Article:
What are the pellets falling from oak trees?

Asked October 15, 2013, 6:33 PM EDT

Can you tell me what the tiny, beige-to-green dots are under the oak leaves this time of year? My yard has mostly white oaks and my roof and sidewalks are covered with these poppy-seed-sized pellets that are dropping off the underside of the leaves. The ants are carrying them away, so I'm thinking they might be eggs -- moth/caterpillar eggs maybe?

Montgomery County Maryland

4 Responses

These are insect galls. We get this inquiry occasionally and just had another one today. Normally, the galls fall to the ground still attached to the leaves, but sometimes they also separate and you get the rain of galls you are experiencing this year..
No cause for concern. There is no impact on the tree. Here is the page in our Plant Diagnostic which addresses leaf galls on shade trees: http://plantdiagnostics.umd.edu/level3.cfm?causeID=1165


Hmmm, that doesn't seem to quite fit what I'm seeing. The galls in the photo your answer links to are about 100 times larger than the tiny dots on my leaves and patio. Mine are the size of poppy seeds, not green pepper seedsk and there are millions of them (literally millions) scattered around my yard. Here is a photo of some leaves and the dots on the ground in my back yard.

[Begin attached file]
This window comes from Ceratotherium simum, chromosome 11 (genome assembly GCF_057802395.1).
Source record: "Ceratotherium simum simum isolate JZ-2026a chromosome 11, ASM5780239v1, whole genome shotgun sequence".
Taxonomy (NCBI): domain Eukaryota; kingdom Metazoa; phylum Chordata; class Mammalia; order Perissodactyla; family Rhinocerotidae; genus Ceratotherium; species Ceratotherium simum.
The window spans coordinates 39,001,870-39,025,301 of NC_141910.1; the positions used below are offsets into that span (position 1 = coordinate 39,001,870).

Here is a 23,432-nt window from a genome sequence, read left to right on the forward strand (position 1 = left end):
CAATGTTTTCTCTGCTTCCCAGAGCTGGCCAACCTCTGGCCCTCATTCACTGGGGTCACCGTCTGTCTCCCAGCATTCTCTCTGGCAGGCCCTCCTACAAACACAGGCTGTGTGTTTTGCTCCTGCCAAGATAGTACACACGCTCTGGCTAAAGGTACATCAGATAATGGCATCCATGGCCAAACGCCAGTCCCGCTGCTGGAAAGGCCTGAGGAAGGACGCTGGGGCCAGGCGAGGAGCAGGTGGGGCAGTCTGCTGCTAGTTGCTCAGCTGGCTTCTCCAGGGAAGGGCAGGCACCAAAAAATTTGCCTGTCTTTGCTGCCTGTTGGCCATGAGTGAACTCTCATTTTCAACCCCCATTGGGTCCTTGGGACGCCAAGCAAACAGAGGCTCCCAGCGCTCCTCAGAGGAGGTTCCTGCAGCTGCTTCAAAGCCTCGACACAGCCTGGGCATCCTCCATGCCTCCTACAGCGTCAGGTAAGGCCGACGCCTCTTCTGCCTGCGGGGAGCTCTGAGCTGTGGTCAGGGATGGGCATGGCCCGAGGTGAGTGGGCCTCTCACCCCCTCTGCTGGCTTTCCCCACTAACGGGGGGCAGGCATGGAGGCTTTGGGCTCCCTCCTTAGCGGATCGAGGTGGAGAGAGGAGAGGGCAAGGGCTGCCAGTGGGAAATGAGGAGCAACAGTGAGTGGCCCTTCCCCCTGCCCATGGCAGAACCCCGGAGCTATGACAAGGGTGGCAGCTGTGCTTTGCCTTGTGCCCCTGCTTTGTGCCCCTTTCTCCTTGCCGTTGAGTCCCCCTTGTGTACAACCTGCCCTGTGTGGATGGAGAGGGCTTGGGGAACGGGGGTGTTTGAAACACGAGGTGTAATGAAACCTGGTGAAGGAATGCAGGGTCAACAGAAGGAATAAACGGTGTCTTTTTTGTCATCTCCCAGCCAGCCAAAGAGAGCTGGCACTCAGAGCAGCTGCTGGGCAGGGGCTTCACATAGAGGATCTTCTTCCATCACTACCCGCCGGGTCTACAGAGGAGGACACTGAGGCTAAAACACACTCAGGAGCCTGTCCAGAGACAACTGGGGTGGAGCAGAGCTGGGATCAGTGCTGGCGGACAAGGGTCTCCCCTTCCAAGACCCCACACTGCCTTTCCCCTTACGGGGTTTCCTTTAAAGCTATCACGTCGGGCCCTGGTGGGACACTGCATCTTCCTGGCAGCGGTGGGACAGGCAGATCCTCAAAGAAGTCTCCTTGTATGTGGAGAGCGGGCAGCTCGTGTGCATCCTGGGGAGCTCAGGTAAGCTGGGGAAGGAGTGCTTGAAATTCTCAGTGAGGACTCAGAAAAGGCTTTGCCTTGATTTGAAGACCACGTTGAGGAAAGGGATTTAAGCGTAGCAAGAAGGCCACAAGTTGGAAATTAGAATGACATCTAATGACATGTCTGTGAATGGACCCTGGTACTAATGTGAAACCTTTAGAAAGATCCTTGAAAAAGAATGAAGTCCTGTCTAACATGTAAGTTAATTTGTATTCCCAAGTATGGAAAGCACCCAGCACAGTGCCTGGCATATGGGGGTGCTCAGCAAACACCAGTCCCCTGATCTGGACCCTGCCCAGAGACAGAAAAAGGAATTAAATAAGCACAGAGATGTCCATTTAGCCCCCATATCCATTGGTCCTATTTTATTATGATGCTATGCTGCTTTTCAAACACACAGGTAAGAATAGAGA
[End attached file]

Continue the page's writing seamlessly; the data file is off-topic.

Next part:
Thanks for the excellent photo. There are hundreds of types of galls and perhaps that many that will select oak trees. The tiny 'poppy seeds' on your lawn and under the tree are, indeed, galls, and probably produced by a tiny, harmless wasp. This type of leaf gall does not harm the tree.